Wednesday, April 06, 2005

Bold initiative for life transformation

Thanks to Steve K. at knightopia for alerting TS to the changes at George Barna's organization. For twenty years Barna has been a sort of polling arm for the church in the United States, doing research on all aspects of the Christian walk. This week Barna announced that his organization is changing its emphasis from strictly research to a wider range of services "to work with ministries to facilitate genuine life transformation." This is a significant change. Here's a portion of what Barna himself has to say on why it's happening:
. . . our research has shown that most of the influence on what people think and do comes from just seven sources: movies, television, music, family, books, law, and the Internet. That same body of research shows that the local church has virtually no discernible influence on people’s lives. Consequently, we are striving to understand, influence and operate within the spheres of greatest influence to help facilitate genuine spiritual transformation in people’s lives.
In addition to research intended to help the church implement life transformation, The Barna Group will now be offering "implementation functions," too. These new functions include book publishing, film production, training of youth for church leadership, and establishing the "Transformational Church Network."

It's an ambitious iniative based on a very bold premise: that The Barna Group can effect changes the local church cannot. The thought that the church isn't making a difference in Christians' lives is a discouraging concept (and, I believe, a false one). That said, I pray that in their new role Barna and company will be instruments of God for helping transform the church more and more into the image of Jesus Christ.

6 Comments:

Blogger Peter Bogert said...

Good insight, Milton. There are scads of ministries who try to improve on the local church with programs and gizmos to do what God typically does in slow-but-deliberate fashion through a local community of committed believers.

I struggle sometimes with the realization that some of our people are "shephereded" and influenced more by those who have the bucks to purchase airtime than they are those of us working in the trenches. Oh well, nothing to do but be faithful! (grin)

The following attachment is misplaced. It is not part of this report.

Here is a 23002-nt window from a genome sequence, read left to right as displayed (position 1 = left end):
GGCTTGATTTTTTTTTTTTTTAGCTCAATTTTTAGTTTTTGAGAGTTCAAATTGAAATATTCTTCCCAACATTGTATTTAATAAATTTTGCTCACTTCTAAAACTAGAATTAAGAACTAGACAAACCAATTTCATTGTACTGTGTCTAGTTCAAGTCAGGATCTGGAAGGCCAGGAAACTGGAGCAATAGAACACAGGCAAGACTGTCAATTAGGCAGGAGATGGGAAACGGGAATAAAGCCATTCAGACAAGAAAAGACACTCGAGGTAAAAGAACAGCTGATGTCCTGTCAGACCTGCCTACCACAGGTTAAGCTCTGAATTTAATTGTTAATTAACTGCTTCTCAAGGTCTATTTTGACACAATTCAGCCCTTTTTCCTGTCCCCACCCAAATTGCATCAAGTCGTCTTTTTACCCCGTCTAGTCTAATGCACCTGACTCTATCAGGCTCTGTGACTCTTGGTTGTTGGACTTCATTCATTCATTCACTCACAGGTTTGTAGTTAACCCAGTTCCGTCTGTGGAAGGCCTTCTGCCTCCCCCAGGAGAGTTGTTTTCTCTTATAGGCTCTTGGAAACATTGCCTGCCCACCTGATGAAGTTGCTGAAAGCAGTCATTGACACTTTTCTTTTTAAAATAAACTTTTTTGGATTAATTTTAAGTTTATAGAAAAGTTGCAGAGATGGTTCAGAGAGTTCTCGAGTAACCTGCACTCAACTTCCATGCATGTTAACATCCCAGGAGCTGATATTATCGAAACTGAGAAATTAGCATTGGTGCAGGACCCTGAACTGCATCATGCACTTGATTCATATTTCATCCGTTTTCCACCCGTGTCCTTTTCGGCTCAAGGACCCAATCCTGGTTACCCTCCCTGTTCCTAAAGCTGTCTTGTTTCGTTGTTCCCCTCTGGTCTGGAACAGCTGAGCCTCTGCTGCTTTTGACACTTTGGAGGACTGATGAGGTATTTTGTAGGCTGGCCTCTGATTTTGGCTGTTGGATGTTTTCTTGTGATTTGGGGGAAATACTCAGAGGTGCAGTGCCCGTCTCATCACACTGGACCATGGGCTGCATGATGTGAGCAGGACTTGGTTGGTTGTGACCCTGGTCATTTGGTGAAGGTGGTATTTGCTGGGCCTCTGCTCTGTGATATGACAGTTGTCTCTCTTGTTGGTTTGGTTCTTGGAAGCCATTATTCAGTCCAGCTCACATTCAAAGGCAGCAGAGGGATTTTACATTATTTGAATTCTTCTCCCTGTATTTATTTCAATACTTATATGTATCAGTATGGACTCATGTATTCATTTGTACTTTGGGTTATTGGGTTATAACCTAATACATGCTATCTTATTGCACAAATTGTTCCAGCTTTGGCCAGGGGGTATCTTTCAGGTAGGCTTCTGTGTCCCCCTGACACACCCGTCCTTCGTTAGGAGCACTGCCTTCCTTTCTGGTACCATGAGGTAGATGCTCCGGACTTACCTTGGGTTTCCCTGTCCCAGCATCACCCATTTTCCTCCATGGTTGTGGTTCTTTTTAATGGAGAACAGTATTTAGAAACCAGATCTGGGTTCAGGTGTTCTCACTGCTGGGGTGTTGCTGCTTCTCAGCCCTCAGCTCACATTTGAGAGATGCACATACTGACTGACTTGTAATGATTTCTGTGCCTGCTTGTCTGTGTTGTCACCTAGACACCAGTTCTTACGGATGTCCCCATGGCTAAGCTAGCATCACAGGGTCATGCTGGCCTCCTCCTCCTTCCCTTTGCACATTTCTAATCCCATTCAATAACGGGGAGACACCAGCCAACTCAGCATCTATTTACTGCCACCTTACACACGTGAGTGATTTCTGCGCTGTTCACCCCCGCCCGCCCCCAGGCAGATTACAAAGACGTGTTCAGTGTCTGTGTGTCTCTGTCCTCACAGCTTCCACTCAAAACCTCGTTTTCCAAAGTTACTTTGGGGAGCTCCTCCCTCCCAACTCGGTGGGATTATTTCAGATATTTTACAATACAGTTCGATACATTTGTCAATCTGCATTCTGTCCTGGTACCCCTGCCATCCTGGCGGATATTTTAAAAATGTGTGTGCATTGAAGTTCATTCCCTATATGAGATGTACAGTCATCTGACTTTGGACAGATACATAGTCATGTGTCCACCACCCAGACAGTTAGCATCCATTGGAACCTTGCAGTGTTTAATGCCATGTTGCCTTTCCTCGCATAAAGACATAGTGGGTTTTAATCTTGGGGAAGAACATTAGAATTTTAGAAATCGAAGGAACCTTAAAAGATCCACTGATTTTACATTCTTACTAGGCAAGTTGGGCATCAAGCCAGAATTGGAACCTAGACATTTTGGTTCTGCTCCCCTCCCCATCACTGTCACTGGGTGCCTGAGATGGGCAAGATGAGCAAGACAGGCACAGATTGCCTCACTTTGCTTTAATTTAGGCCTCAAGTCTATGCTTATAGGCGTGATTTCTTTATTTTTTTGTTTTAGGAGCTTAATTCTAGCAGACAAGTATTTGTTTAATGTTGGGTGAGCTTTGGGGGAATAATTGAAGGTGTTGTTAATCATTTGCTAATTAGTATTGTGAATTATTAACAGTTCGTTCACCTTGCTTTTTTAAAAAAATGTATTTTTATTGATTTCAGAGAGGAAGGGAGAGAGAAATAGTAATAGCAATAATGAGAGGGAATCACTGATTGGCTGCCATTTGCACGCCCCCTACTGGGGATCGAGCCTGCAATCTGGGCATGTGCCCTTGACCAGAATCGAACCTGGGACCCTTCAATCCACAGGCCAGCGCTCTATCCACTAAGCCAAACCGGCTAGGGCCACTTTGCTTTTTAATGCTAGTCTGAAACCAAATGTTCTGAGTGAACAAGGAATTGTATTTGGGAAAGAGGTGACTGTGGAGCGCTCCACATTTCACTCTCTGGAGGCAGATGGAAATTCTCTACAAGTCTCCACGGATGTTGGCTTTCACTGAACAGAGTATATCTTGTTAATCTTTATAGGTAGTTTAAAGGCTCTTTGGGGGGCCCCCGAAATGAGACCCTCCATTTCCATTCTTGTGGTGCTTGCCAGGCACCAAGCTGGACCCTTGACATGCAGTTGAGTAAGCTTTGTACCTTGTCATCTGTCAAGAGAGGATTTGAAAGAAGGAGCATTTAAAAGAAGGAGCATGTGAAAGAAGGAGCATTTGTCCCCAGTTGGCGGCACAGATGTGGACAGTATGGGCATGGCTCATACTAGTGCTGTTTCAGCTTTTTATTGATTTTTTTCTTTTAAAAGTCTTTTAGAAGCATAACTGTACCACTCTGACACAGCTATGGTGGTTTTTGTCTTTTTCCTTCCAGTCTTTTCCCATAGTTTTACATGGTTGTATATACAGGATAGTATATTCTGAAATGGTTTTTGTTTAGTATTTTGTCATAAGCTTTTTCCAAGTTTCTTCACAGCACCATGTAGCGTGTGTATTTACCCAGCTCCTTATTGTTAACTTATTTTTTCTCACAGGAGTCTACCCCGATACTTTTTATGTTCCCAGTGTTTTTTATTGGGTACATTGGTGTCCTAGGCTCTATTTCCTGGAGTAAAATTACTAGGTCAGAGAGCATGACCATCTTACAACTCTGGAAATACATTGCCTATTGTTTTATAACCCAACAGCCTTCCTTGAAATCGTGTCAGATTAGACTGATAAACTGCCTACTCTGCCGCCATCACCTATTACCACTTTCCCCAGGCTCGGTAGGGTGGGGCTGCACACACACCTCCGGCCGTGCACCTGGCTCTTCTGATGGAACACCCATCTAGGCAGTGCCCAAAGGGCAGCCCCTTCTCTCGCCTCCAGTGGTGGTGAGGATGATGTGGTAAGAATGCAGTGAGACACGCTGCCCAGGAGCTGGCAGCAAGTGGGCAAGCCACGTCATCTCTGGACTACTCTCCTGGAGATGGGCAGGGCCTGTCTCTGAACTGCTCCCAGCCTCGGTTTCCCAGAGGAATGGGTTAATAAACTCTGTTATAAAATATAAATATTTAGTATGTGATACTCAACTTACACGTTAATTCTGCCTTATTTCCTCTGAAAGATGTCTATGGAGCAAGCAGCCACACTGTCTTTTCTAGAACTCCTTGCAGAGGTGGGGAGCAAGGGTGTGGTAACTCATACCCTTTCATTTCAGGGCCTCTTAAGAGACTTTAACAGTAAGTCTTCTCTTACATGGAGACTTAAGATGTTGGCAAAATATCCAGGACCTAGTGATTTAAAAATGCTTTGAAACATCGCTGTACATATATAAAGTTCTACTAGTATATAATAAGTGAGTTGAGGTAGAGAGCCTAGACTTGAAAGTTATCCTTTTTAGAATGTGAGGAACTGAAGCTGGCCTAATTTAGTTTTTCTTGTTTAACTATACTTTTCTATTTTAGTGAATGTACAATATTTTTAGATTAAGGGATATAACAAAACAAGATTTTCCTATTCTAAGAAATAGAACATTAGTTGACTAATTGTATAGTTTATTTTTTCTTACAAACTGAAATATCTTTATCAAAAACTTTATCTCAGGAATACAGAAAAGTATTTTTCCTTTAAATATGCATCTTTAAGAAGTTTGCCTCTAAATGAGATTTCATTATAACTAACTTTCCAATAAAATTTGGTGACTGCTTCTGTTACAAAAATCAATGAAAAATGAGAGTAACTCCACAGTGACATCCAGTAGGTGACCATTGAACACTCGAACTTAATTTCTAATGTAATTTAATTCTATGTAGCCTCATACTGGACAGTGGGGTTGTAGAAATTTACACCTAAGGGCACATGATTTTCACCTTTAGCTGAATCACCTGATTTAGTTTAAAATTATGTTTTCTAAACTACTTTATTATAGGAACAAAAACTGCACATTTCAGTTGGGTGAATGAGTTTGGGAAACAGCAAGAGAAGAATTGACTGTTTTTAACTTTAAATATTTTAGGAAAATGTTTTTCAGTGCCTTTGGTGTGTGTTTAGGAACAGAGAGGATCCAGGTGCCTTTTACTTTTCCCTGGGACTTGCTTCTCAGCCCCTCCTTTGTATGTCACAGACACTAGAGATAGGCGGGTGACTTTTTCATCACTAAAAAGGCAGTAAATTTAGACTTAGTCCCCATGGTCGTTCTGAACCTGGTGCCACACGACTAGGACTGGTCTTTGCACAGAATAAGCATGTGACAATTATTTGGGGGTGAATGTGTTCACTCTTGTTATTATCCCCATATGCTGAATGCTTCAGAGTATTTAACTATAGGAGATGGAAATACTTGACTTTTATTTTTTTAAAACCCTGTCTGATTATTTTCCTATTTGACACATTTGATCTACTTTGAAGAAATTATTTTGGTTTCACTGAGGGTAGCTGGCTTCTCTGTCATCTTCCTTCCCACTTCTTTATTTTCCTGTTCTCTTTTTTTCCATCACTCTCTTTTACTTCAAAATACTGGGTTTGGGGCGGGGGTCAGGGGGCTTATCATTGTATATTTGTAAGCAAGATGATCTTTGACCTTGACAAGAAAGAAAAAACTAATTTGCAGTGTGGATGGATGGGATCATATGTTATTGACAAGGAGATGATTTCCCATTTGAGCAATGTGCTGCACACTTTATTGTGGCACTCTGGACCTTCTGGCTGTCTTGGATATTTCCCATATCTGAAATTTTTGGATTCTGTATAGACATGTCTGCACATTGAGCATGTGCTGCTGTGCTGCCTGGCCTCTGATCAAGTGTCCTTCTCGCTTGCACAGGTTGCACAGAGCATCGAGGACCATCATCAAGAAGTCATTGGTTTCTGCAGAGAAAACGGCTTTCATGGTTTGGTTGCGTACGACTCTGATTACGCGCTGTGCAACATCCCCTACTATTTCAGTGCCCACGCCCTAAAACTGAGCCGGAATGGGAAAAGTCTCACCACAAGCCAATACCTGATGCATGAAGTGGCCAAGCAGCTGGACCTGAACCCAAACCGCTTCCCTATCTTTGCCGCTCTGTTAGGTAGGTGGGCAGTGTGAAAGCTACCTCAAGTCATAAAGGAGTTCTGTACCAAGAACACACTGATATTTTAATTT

6:58 AM, April 06, 2005  
Blogger Milton Stanley said...

Thanks for the thoughts, Peter. And let's keep praying for stronger churches. Peace.

9:11 AM, April 06, 2005  
Blogger CharlyG said...

I've always had a bit of a problem with Barna. He seems to be catering to the seeker-sensitive types, and most of the emphasis is on numbers. Just because you fill the pews every Sunday does not give credence to your methods, or your doctrine. In fact, I would argue that is a danger sign. The Word of God is offensive and is meant to cause you to repent, not feel comfortable. The worship service should be mostly verical in nature and when you look at most of the "big" churches, it's all about entertainment and keeping the crowd wanting more. I doubt if that is God's plan.... I tend to think the 200-300 member congregations are more apt to serve "meat".

11:33 AM, April 06, 2005  
Blogger Milton Stanley said...

I'm uncomfortable with the underlying premise of Barna's announcement: that the local church is not a vehicle for life transformation but his organization will be. On the other hand, he does at least imply in his announcement that spiritual growth is hard to measure. Thanks for sharing your thoughts, Charly.

12:59 PM, April 06, 2005  
Anonymous Zane Anderson said...

Due to the abiding presence of sin, churches do fail to live up to the Master's desire. Nevertheless, to maintain that the church has NO discernable influence is quite an overstatement. Barna of all people should realize that the church does indeed have an influence.

Even the youngest children can learn to sit still which is a valuable life-skill.

House Church Network

11:57 AM, September 01, 2005  
Blogger Milton Stanley said...

Thanks for you comments, Zane. Sorry to take two years to reply. I'm keeping track of my comments better now, and if you're still reading I'll reply more expeditiously next time.

6:39 PM, May 10, 2007  

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